Action Alert

N95s not F-35s

Here is a message and action from Peace Action Executive Director Jon Rainwater:

We have some urgent news. Congress is putting together additional and much needed stimulus packages in response to COVID-19. That’s the good news.

The bad news is that the Pentagon is trying to weasel billions of dollars out of these stimulus bills! The military sees it as a way to keep the mega-profits rolling for weapons dealers and the military-industrial complex.

As people here at home and around the world watch loved ones grow sick – or worse, lose them altogether to COVID-19 – the Pentagon wants to take the money we need for pandemic security to buy new nuclear weapons, fancy new weapon systems, and of all things, the border wall!

So it’s imperative that we put our foot down and throw a wrench in such despicable efforts.

Going up against the lobbying armies of Lockheed Martin, Boeing, Northrup Grumman, and the likes will take a massive, concerted effort. We’re going to need hundreds of thousands of voices speaking out.

That’s why Peace Action has joined forces with over 60 other national organizations to go toe to toe with the arms dealers, and demand Congress not give the Pentagon a PENNY MORE in the next coronavirus relief package.

Join us today in urging your members of Congress to get relief to the people who need it and keep the Pentagon's greedy fingers out of any stimulus.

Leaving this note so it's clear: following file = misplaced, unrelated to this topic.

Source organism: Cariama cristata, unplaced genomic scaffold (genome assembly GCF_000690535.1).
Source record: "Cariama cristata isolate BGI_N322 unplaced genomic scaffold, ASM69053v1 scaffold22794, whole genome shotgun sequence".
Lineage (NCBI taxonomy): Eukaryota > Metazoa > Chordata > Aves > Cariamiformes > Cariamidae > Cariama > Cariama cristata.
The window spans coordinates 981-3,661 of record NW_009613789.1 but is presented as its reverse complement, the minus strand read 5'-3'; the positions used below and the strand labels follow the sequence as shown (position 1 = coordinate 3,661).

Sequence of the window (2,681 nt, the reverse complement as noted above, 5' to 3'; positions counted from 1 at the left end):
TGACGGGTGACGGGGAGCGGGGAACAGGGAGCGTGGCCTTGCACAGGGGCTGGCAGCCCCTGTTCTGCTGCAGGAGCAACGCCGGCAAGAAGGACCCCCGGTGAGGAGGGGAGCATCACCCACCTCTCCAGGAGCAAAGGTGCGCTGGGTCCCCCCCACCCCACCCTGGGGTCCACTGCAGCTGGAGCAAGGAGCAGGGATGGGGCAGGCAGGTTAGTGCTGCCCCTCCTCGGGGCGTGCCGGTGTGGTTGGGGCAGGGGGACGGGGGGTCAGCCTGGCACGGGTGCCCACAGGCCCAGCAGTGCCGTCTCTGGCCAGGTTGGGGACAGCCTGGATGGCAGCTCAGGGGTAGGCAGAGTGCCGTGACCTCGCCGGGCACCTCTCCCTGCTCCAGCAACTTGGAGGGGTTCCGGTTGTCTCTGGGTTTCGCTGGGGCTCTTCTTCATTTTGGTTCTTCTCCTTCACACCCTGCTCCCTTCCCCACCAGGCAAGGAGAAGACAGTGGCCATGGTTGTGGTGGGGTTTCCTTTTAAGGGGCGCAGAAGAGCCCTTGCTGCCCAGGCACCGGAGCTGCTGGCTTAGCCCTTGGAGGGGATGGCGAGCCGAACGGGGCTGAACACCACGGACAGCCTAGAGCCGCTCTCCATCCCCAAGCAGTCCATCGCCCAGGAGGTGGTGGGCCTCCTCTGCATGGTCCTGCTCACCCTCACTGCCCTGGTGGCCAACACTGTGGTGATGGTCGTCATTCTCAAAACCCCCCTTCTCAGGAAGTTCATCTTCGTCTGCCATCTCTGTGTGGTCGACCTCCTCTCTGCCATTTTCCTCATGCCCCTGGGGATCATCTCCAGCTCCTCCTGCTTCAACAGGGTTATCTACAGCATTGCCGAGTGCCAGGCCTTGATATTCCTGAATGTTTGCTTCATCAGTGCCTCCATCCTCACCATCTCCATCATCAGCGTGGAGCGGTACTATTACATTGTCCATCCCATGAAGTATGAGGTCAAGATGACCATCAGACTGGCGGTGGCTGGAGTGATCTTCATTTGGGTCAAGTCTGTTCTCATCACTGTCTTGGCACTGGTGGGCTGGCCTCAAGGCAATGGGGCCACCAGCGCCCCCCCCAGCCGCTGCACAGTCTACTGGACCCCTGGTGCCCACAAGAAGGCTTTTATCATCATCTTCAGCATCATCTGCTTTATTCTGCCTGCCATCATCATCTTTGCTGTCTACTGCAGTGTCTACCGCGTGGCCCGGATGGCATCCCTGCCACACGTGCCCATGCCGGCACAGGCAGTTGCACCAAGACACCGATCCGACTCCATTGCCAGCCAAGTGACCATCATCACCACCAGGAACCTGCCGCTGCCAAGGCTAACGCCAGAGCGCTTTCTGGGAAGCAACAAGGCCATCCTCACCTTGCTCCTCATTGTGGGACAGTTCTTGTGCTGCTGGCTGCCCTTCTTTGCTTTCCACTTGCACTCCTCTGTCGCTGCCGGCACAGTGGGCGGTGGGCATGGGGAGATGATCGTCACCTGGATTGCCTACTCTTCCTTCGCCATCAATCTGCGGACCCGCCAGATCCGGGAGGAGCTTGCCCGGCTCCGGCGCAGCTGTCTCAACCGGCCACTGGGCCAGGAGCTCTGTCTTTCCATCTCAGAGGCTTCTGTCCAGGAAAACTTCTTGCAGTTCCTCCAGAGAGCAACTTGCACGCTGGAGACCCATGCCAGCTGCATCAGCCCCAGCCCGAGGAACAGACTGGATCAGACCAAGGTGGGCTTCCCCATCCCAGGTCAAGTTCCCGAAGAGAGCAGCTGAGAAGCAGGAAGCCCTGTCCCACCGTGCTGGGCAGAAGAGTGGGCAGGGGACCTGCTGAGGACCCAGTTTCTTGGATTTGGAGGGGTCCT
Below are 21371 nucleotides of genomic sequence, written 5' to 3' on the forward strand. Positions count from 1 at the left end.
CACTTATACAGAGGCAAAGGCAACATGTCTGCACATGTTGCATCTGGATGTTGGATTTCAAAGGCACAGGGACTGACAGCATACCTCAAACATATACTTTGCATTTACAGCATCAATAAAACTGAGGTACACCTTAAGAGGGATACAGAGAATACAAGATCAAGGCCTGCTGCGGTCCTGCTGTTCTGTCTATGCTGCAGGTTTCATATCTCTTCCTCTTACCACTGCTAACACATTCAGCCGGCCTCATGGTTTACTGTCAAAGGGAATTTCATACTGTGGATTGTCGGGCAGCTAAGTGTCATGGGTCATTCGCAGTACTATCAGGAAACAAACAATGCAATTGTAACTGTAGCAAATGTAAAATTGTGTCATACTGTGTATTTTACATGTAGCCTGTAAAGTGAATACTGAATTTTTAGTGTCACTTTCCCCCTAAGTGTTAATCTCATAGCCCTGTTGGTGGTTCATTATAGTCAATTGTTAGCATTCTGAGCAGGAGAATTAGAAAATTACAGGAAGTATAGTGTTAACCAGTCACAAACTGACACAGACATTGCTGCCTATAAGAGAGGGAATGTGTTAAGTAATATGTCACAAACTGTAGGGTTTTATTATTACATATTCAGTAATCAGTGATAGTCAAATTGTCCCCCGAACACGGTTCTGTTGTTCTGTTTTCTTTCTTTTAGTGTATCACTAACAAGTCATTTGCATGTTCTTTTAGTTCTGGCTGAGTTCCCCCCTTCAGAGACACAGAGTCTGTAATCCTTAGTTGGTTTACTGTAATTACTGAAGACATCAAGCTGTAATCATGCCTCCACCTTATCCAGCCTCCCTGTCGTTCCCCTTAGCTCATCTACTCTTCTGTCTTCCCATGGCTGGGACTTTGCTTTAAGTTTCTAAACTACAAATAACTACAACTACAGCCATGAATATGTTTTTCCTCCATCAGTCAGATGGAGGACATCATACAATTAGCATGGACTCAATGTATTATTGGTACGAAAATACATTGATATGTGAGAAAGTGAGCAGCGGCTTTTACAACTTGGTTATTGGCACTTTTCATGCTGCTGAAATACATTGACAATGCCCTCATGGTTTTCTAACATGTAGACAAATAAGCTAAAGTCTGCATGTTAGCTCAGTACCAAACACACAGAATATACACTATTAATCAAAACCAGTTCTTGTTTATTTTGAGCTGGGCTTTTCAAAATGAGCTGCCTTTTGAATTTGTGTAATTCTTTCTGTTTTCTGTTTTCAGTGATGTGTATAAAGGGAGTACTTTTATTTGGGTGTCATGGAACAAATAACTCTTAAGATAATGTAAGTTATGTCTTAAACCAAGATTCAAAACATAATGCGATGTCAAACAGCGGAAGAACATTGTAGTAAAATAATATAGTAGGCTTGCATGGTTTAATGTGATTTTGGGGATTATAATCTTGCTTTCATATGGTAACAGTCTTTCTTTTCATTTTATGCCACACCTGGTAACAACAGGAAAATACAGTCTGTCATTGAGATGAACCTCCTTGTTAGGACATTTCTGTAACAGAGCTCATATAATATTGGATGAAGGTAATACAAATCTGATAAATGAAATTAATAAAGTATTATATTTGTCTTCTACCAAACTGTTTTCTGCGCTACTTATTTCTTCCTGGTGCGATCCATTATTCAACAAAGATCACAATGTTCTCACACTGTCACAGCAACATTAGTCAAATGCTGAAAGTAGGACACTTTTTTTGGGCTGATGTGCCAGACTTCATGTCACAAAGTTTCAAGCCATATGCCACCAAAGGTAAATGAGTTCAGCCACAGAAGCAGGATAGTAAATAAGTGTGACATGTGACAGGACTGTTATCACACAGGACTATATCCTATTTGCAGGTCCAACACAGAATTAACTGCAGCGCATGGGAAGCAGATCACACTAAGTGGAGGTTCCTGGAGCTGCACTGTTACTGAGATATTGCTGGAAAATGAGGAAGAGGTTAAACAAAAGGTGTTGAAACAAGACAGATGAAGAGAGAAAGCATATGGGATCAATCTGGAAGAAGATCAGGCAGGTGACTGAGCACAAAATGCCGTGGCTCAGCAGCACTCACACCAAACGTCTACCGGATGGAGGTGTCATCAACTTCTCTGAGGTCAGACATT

Now more than ever, it’s imperative that we remind Congress that they are accountable to us, the people, and not Trump, not the Pentagon, and certainly not to arms dealers. There is a real and immediate need out there for things that will actually make us safer and more secure. We need more N95 masks, not more F-35 jet fighters – which are useless against the tremendous threat to our security we find ourselves in. We need more masks, more ventilators, and more nurses. We need assistance for the sixty-plus million people that have lost their jobs. We need aid for communities that were already struggling before the pandemic. And we need it all now.

That’s why we need you to join us today in demanding your members of Congress do everything they can to make sure all stimulus monies go to the people in need, and none for Pentagon greed.